How to Excel at a Character Test

Have you ever had to write a character test when you were applying for a position or attending an interview?  They are easy to spot- they ask about your values, or they seek your opinion on ethical matters.  They tell you that there is no right answer (we all know that’s not true!). They are not difficult, but they can be tricky.  From this test, the employer may determine that you are not a hard worker, or that you are dishonest.

Here are some tips to help you survive this evaluation of your character:

Be clear about the instructions.  If you misunderstand the instructions, it could significantly impact your test results.  Don’t begin the test until you know what you are supposed to do.

Don’t try to guess the right answer.  Many of these tests will provide you with a situation, and will ask for your honest opinion.  It is not a good idea to try to guess the right answer, because the test is designed to detect when you are not telling the truth.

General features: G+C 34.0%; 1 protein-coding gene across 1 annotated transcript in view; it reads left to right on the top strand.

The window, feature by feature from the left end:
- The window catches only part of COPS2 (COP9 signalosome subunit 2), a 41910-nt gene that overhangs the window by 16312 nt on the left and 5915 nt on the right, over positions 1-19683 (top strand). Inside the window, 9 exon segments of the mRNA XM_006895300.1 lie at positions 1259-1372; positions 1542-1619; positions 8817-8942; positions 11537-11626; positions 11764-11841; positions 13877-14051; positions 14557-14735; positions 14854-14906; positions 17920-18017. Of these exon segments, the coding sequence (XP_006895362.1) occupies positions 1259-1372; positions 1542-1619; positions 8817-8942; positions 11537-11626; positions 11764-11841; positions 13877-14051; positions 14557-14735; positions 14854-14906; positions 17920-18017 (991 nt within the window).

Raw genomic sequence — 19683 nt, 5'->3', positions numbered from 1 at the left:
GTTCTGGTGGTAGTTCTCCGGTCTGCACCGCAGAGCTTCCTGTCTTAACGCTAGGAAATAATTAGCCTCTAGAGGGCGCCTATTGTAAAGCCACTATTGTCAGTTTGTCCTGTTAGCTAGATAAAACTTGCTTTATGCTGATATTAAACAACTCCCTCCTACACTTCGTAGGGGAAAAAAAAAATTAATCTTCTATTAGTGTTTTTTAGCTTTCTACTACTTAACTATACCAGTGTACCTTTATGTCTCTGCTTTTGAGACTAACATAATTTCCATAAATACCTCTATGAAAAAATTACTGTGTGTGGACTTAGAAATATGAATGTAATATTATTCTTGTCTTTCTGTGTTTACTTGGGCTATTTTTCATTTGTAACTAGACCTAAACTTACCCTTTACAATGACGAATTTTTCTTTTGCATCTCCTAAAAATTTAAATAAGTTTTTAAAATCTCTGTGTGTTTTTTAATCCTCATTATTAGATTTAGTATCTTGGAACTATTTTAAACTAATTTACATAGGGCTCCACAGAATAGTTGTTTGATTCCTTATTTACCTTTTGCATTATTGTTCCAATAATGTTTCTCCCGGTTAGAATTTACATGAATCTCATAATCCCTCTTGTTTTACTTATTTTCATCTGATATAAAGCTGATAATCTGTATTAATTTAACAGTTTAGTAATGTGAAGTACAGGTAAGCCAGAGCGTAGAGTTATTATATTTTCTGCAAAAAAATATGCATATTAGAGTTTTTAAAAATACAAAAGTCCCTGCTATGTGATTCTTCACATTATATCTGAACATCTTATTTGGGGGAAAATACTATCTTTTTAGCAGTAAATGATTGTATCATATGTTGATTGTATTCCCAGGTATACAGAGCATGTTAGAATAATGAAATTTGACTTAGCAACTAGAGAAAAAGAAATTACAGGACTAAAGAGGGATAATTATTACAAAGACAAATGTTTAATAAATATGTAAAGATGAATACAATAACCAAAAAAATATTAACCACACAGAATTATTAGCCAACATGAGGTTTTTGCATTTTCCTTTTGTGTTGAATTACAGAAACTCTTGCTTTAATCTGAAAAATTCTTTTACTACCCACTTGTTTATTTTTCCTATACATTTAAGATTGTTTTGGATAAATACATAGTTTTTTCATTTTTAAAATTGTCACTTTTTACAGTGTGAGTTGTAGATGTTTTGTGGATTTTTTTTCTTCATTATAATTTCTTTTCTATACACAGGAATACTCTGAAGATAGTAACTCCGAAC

Never forget the purpose of the test.  While it is important to be honest, remember that you are taking this test as part of a screening process for a job.  You don’t have to be as forthright as you would be when talking to your mother, or your therapist.  Don’t lie, but don’t volunteer everything either.

Keep the job description in mind.  When you are completing the test, always keep the specific position in the back of your mind.  Even if it does not directly relate to the questions that you are answering, it may slightly affect how you present yourself.

Stay focused throughout the whole test.  These tests are often long and tedious.  There can be a temptation to concentrate hard at the beginning of the test, and then breeze through the last few questions.  Don’t fall into that trap, as it can skew the results of your test.  Try to keep your focus, and if you need a break, take it.

When doing a character test, it is better not to think too much.  If you put yourself in a professional mode, stay focused, and answer the questions honestly, you’ll be fine.

 (Written By:  Karen Bivand, Photo From: Grant Cochrane /

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